2. There is an avaivartika in deed only. He does not show the characteristics of an avaivartika and would be able, in principle, to fall back. In fact, he will go directly to supreme enlightenment of the Buddhas, but only the Buddha knows this. This bodhisattva is avaivartika in the prescience of the Buddha and it happens that the Buddha gives him the prediction of it (vyākaraṇa). This is what is said in the Pañcaviṃśati, p. 66, l. 15–16 and the Śatasāhasrikā, p. 272, l. 7–9: Santi bodhisattvā mahāsattvā ye prathamacittotpādenaiva bodhisattvaniyāmam avarÎanty avinivartanīyabhūmau vāvatiṣṭhante. – “There are bodhisattvas who, just through the first production of the mind of bodhi, enter into the determination of bodhisattva or become established in the irreversible ground.”

Here another passage of the Traité must be cited (k. 74, p. 579c21–580a11) already mentioned and translated by L. de La Vallée Poussin in Siddhi, p. 738–739:

“What must the bodhisattva obtain to receive the name of avaivartika?

“According to the Abhidharmavibhāṣā, when the bodhisattva, having crossed through three incalculable periods (asaṃkhyeyakalpa), plants the causes that will produce the thirty-two marks, starting from this moment, he is called avaivartika (see above, p. 246–249F; Kośa, IV, p. 222–223).

“According to the Vinaya-Avadāna, since he saw the buddha Dīpaṃkara, threw the five flowers, spread out his hair on the ground, received from the Buddha the ‘prediction of avaivartika’, rose up into the air and prased the Buddha: starting from that moment, he is called avaivartika.

“But in the Prajñāpāramitā, when the bodhisattva possesses the practice of the six pāramitās, obtains jñāna and upāya, is no longer attached to the pāramitās which are absolutely empty, sees that all dharmas are without birth-cessation-increase-decrease, defilement, purity, coming-going-unity-multiplicity-permanence-impermanence-existence-non-existence, without any dualities whatsoever; then, as a result of this jñāna, he sees and crushes any note of impermanence after having crushed any note of permanence; abandons the view of nonarising-cessation, the view of impermanence; is not attached to nonarising-cessation… he is called ‘bodhisattva who has obtained the anutpattikadharmakṣānti’, he enters into the determination of bodhisattva, he is called avaivartika.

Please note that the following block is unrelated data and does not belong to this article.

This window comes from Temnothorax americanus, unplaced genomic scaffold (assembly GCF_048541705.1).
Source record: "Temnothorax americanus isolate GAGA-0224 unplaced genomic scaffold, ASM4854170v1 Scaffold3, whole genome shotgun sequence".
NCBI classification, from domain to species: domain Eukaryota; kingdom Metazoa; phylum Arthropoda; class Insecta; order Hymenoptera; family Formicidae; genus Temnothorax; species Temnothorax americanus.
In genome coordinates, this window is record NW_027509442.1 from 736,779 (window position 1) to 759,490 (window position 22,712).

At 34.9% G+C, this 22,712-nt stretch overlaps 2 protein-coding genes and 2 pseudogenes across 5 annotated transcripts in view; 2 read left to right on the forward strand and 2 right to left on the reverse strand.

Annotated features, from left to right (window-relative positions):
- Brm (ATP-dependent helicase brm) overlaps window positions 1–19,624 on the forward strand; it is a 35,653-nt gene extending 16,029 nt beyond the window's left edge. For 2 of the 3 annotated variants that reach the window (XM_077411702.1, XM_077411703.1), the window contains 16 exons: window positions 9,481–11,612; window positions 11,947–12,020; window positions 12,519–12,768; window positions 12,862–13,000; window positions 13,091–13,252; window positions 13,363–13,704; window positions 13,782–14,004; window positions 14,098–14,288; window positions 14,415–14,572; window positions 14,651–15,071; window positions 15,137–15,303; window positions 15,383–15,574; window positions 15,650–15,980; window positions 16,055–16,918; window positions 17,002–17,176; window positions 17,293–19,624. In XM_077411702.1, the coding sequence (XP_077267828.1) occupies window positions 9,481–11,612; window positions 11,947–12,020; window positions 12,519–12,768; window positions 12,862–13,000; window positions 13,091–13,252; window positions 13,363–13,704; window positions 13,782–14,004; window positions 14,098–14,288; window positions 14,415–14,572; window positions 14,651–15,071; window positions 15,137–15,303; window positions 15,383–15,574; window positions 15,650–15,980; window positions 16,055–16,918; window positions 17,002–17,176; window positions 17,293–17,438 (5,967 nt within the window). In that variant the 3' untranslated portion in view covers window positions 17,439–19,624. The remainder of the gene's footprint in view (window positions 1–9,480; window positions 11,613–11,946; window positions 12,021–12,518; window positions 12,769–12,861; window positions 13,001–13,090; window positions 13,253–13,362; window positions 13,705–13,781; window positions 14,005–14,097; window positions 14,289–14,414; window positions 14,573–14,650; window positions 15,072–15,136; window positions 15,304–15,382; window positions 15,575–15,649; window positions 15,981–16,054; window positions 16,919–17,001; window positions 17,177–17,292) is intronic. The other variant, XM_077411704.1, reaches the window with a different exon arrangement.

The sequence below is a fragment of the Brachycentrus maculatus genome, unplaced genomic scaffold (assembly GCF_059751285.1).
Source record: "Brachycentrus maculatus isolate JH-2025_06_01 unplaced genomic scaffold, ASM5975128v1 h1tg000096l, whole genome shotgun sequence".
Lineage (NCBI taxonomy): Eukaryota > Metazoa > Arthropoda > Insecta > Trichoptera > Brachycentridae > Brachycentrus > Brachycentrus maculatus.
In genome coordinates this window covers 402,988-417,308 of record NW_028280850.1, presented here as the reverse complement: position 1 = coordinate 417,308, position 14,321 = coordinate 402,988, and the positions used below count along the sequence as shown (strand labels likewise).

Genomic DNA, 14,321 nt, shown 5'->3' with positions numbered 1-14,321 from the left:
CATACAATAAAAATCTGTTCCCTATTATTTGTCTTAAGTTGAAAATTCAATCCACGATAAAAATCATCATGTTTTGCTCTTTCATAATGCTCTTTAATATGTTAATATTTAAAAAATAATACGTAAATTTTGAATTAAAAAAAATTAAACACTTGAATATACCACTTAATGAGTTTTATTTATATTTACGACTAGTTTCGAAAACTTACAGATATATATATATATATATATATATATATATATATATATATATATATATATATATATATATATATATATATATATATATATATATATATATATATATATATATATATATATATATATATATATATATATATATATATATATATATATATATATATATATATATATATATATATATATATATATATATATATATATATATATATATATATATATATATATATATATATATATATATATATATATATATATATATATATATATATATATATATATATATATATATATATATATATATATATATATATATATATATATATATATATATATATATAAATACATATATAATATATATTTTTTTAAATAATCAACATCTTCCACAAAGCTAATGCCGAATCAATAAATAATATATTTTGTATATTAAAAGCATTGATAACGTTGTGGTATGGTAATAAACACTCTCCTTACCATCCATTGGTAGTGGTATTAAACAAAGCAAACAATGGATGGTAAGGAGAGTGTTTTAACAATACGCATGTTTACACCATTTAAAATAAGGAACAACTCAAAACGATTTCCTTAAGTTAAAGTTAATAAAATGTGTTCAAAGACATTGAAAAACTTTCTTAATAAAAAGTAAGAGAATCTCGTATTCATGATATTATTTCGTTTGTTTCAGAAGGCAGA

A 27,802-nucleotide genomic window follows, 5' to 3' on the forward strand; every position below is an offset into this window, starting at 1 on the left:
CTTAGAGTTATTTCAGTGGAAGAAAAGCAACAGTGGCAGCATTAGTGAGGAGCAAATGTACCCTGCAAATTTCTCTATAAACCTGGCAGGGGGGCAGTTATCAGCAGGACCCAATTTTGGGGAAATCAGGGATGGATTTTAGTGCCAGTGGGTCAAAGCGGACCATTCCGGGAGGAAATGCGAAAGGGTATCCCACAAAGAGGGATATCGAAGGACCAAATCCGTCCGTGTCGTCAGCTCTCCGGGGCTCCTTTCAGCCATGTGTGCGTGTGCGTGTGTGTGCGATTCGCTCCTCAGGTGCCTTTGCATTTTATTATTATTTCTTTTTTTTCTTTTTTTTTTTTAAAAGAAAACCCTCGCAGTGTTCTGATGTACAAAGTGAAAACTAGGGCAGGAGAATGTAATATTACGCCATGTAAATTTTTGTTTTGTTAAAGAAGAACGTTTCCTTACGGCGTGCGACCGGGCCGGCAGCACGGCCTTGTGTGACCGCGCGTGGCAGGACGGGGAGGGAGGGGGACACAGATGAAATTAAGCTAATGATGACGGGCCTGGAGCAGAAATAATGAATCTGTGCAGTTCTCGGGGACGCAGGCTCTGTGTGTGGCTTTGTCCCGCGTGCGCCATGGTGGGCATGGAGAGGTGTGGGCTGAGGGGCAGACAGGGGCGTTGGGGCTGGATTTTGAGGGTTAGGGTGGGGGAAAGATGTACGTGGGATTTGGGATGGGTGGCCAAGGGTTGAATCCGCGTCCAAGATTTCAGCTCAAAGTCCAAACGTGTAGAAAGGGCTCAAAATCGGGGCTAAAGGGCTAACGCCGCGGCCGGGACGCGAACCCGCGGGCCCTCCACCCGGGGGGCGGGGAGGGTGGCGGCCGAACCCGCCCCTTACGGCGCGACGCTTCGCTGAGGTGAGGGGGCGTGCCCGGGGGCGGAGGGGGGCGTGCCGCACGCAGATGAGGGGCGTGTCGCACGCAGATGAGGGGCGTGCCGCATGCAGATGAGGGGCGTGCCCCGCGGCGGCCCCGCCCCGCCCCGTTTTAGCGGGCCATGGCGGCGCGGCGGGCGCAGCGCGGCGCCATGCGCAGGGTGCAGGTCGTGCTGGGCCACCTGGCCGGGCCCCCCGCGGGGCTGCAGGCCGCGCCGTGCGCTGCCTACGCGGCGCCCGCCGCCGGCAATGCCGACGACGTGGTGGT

“Undoubtedly, since the first production of the mind of bodhi (prathamacittotpāda), the bodhisattva is called avaivartika; but he is not endowed with the avaivartika characteristics.”

Footnotes and references:


The Śūraṃgamasamādhi (transl. p. 20–213) distinguishes four kinds of predictions (vyākaraṇa): i) prediction concerning the one who has not yet produced the bodhi mind (anutpāditabodhicittavyākaraṇa), ii) prediction conferred on the one who has just produced bodhi mind (utpāditabodhicittavyākaraṇa), iii) prediction made secretly (rahovyākaraṇa), iv) prediction made in the presence of the one who has obtained the conviction that dharmas do not arise (anutpattikadharmakṣāntilabdhasaṃmukhavyākaraṇa). – Here it is a matter of a bodhisattva who has not yet obtained the kṣānti but whose progress toward bodhi will be irreversible. The Buddha knows it and predicts it.


The bodhisattva cultivates the six pāramitās during the first six bhūmis: generosity (dāna) in the first, morality (śīla) in the second, patience (kṣānti) in the third, exertion (vīrya) in the fourth, meditation (dhyāna) in the fifth and wisdom (prajñā) in the sixth. Nevertheless, the fact of specially cultivating one pāramitā brings about the perfecting of the other five since the pāramitās are inseparable. Generosity, cultivated preferentially in the first ground, brings about morality, patience, exertion, meditation and wisdom: see above, p. 750–769F. For the mutual inclusion of the six pāramitās, cf. Sūtrālaṃkāra, p. 115–116; Saṃgraha, p. 195; Siddhi, p. 630.


The Vimalakīrtinirdeśa (transl., p. 233–234) makes the entire edifice of the bodhisattva rest on two pillars: the wisdom assumed by skillful means (upāyapāttaprajñā) and the skillful means assumed by wisdom (prajñopāttopāya).


Chapter IV of the Pañcaviṃśati, T 223, k. 2, p. 225a–229c.


Chapter LV of the Pañcaviṃśati, also called Pou-t’ouei p’in, T 223, k. 16, p. 239a–341b.